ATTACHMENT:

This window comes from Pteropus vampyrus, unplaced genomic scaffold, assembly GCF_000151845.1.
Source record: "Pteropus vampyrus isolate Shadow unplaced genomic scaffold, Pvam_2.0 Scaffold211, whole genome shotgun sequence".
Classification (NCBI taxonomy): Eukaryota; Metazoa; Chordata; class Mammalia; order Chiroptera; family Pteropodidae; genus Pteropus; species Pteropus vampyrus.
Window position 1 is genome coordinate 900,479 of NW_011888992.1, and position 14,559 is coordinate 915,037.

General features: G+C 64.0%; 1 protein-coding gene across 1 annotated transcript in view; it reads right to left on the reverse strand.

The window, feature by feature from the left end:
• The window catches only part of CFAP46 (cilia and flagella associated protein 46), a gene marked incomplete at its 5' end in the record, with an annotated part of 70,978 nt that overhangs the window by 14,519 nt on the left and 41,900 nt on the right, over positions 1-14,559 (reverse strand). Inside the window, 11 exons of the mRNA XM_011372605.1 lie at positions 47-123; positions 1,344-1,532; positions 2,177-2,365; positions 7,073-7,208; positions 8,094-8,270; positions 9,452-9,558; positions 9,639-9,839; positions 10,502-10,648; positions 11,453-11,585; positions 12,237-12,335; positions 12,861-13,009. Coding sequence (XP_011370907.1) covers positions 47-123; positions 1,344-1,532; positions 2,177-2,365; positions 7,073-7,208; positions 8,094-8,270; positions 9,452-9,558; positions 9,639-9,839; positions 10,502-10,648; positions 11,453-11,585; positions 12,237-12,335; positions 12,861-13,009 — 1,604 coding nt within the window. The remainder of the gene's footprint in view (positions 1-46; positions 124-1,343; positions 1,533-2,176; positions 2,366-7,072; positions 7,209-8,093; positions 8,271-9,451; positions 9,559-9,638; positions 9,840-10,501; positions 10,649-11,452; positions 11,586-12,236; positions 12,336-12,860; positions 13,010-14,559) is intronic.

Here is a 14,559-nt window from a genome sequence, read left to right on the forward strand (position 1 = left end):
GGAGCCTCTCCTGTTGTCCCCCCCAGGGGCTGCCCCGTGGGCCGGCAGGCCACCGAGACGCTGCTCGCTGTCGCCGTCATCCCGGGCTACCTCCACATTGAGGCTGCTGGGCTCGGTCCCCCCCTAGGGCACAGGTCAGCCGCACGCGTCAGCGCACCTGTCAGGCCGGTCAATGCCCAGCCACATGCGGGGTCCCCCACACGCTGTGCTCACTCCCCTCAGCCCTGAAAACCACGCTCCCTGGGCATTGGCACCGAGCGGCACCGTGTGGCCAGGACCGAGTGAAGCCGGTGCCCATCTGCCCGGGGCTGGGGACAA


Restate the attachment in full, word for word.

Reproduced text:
This window comes from Pteropus vampyrus, unplaced genomic scaffold, assembly GCF_000151845.1.
Source record: "Pteropus vampyrus isolate Shadow unplaced genomic scaffold, Pvam_2.0 Scaffold211, whole genome shotgun sequence".
Classification (NCBI taxonomy): Eukaryota; Metazoa; Chordata; class Mammalia; order Chiroptera; family Pteropodidae; genus Pteropus; species Pteropus vampyrus.
Window position 1 is genome coordinate 900,479 of NW_011888992.1, and position 14,559 is coordinate 915,037.

General features: G+C 64.0%; 1 protein-coding gene across 1 annotated transcript in view; it reads right to left on the reverse strand.

The window, feature by feature from the left end:
• The window catches only part of CFAP46 (cilia and flagella associated protein 46), a gene marked incomplete at its 5' end in the record, with an annotated part of 70,978 nt that overhangs the window by 14,519 nt on the left and 41,900 nt on the right, over positions 1-14,559 (reverse strand). Inside the window, 11 exons of the mRNA XM_011372605.1 lie at positions 47-123; positions 1,344-1,532; positions 2,177-2,365; positions 7,073-7,208; positions 8,094-8,270; positions 9,452-9,558; positions 9,639-9,839; positions 10,502-10,648; positions 11,453-11,585; positions 12,237-12,335; positions 12,861-13,009. Coding sequence (XP_011370907.1) covers positions 47-123; positions 1,344-1,532; positions 2,177-2,365; positions 7,073-7,208; positions 8,094-8,270; positions 9,452-9,558; positions 9,639-9,839; positions 10,502-10,648; positions 11,453-11,585; positions 12,237-12,335; positions 12,861-13,009 — 1,604 coding nt within the window. The remainder of the gene's footprint in view (positions 1-46; positions 124-1,343; positions 1,533-2,176; positions 2,366-7,072; positions 7,209-8,093; positions 8,271-9,451; positions 9,559-9,638; positions 9,840-10,501; positions 10,649-11,452; positions 11,586-12,236; positions 12,336-12,860; positions 13,010-14,559) is intronic.

Here is a 14,559-nt window from a genome sequence, read left to right on the forward strand (position 1 = left end):
GGAGCCTCTCCTGTTGTCCCCCCCAGGGGCTGCCCCGTGGGCCGGCAGGCCACCGAGACGCTGCTCGCTGTCGCCGTCATCCCGGGCTACCTCCACATTGAGGCTGCTGGGCTCGGTCCCCCCCTAGGGCACAGGTCAGCCGCACGCGTCAGCGCACCTGTCAGGCCGGTCAATGCCCAGCCACATGCGGGGTCCCCCACACGCTGTGCTCACTCCCCTCAGCCCTGAAAACCACGCTCCCTGGGCATTGGCACCGAGCGGCACCGTGTGGCCAGGACCGAGTGAAGCCGGTGCCCATCTGCCCGGGGCTGGGGACAA